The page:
Lord Justice Leveson said the hearing would examine the relationship between the press and the public, the press and the police and the press and politicians... He said he would initially look into the "culture, practice and ethics" of the press before moving on to the extent of any improper conduct.
It is then open to anyone to submit evidence to the Inquiry, to attend the evidence sessions, and to suggest lines of questioning to counsel to the Inquiry.
But then, Hugh Grant said this kind of activity wasn’t anything new, that he’d actually recorded another reporter saying that he’d done the same thing.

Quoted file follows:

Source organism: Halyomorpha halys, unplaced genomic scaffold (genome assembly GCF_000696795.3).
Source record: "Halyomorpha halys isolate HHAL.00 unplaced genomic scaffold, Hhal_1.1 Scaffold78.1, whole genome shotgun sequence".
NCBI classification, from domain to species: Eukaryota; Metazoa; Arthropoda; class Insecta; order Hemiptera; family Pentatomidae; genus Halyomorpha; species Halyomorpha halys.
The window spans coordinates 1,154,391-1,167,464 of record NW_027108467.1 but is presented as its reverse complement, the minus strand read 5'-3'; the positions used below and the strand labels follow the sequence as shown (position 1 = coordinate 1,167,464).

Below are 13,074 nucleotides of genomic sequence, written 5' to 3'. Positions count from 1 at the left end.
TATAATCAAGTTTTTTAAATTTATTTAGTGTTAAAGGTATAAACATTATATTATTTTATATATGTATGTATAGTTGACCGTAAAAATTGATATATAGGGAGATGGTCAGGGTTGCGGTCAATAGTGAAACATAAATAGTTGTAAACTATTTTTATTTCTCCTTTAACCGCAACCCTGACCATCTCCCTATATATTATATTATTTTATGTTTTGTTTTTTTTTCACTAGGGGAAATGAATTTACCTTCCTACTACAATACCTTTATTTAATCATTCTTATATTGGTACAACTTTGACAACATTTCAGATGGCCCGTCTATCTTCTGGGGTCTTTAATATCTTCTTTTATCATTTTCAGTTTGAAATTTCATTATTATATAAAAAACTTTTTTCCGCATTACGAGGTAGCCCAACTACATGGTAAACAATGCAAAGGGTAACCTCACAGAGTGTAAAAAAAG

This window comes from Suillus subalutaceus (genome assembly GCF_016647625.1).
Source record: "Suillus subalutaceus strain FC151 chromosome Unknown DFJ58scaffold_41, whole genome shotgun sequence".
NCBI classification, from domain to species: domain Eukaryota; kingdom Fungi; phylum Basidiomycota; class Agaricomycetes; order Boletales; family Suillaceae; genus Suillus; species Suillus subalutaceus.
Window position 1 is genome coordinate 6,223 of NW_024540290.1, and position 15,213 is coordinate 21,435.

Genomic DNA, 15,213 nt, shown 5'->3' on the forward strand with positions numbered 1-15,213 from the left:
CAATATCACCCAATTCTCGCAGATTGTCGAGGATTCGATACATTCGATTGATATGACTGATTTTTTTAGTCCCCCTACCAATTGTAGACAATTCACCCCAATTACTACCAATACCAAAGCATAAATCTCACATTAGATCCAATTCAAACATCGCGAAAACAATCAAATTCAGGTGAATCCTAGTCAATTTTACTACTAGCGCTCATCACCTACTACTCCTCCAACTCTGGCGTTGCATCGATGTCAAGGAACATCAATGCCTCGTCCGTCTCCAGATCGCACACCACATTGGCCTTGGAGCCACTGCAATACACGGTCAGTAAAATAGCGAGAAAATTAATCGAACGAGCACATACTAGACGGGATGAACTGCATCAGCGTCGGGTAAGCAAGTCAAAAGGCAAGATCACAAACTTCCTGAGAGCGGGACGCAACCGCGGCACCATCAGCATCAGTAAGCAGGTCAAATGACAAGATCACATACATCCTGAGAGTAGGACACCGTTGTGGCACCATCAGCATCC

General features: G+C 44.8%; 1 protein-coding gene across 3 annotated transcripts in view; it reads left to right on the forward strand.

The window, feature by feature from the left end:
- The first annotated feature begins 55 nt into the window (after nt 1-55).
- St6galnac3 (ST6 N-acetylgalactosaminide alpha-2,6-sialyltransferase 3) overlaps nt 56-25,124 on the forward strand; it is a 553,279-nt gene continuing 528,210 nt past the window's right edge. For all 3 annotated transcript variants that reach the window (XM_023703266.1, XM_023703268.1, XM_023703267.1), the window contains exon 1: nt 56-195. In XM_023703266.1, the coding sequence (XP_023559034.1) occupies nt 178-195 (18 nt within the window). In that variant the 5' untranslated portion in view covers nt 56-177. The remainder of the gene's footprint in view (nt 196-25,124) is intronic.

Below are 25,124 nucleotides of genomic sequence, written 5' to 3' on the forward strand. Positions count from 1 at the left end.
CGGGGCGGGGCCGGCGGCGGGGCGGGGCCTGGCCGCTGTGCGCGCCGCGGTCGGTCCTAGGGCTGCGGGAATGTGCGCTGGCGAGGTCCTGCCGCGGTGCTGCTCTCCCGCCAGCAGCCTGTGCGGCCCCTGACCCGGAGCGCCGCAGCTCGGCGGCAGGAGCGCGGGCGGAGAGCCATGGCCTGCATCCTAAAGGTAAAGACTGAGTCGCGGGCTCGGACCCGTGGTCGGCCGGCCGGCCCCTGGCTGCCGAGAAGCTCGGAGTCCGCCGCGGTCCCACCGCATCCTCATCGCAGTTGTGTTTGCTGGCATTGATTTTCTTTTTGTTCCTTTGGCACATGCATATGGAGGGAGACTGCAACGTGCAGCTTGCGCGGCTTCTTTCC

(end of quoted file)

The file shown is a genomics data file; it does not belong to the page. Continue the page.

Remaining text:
Lord Leveson said those who felt “particularly anxious or nervous” could be introduced through their own counsel to get used to talking in court. “For some, the giving of evidence is indeed a difficult exercise and I will want to make that exercise as easy an experience as possible on the basis that this is not a trial,” he said. “I am simply looking at a series of issues to obtain a series of recommendations. I am not unmindful of the pressures of giving evidence.”
When she was a young teenager, her great aunt, who Rowling said "taught classics and approved of a thirst for knowledge, even of a questionable kind", gave her a very old copy of Jessica Mitford's autobiography, Hons and Rebels. Mitford became Rowling's heroine, and Rowling subsequently read all of her books.